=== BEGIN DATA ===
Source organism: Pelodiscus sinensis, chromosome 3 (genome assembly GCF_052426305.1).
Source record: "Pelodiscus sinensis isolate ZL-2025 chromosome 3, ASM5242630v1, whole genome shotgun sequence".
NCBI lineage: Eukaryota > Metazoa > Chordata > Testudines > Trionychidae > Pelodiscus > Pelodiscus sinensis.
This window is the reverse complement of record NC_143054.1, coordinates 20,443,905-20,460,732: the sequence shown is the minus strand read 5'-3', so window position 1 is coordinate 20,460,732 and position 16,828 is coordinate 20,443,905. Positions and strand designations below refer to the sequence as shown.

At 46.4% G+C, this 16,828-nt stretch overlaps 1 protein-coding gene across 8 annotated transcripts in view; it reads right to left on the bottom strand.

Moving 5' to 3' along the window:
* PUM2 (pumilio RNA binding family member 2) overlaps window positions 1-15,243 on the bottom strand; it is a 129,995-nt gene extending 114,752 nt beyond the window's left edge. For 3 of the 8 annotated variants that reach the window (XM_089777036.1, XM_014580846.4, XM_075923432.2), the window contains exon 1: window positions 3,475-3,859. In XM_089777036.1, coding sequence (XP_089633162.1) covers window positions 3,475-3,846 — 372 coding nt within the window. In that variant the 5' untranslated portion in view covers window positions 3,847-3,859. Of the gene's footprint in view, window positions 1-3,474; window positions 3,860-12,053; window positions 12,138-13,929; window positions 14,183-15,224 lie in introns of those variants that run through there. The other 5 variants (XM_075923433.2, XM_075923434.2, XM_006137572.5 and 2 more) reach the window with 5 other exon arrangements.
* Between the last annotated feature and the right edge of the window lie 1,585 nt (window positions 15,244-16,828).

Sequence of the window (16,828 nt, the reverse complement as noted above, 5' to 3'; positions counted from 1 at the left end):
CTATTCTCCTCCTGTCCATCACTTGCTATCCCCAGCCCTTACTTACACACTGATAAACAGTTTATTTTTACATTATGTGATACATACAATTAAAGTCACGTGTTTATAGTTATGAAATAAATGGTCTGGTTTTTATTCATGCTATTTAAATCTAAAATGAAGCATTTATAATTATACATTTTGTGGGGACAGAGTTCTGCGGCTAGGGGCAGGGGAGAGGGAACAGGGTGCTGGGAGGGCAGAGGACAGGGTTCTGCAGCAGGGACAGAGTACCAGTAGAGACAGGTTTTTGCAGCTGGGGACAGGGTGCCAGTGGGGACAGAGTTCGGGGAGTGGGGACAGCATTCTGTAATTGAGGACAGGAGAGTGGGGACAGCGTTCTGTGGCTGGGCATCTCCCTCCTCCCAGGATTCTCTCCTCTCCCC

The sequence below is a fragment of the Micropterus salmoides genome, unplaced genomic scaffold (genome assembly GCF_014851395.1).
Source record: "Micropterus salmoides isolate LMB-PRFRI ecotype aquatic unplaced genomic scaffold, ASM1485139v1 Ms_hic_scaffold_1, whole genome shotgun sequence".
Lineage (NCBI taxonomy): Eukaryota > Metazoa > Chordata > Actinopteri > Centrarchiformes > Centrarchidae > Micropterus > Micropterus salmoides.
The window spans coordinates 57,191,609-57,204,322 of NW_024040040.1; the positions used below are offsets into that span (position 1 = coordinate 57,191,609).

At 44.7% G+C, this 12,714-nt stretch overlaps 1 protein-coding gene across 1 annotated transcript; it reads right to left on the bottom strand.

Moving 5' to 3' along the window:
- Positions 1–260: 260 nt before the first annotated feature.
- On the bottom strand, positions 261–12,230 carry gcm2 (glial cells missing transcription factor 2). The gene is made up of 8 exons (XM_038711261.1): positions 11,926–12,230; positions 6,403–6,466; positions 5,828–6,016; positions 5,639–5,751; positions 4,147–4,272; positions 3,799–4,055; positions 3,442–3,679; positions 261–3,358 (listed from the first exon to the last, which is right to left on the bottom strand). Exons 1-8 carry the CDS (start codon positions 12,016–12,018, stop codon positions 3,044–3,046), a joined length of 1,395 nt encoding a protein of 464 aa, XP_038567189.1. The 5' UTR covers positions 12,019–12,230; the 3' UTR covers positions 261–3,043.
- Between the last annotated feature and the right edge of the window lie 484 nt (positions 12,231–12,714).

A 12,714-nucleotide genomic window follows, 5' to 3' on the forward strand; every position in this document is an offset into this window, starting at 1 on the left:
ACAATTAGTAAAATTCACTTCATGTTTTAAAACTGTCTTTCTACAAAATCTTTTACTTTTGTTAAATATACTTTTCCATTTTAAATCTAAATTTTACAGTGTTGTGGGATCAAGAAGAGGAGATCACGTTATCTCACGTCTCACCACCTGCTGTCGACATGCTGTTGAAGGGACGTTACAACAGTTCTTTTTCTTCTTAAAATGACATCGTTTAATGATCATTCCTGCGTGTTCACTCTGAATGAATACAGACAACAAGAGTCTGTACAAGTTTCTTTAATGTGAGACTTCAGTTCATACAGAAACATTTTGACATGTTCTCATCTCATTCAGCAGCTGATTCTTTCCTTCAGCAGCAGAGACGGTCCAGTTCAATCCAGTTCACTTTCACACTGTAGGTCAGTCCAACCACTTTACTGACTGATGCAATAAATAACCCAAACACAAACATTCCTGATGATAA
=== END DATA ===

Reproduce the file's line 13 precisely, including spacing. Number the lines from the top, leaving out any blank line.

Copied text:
Lineage (NCBI taxonomy): Eukaryota > Metazoa > Chordata > Actinopteri > Centrarchiformes > Centrarchidae > Micropterus > Micropterus salmoides.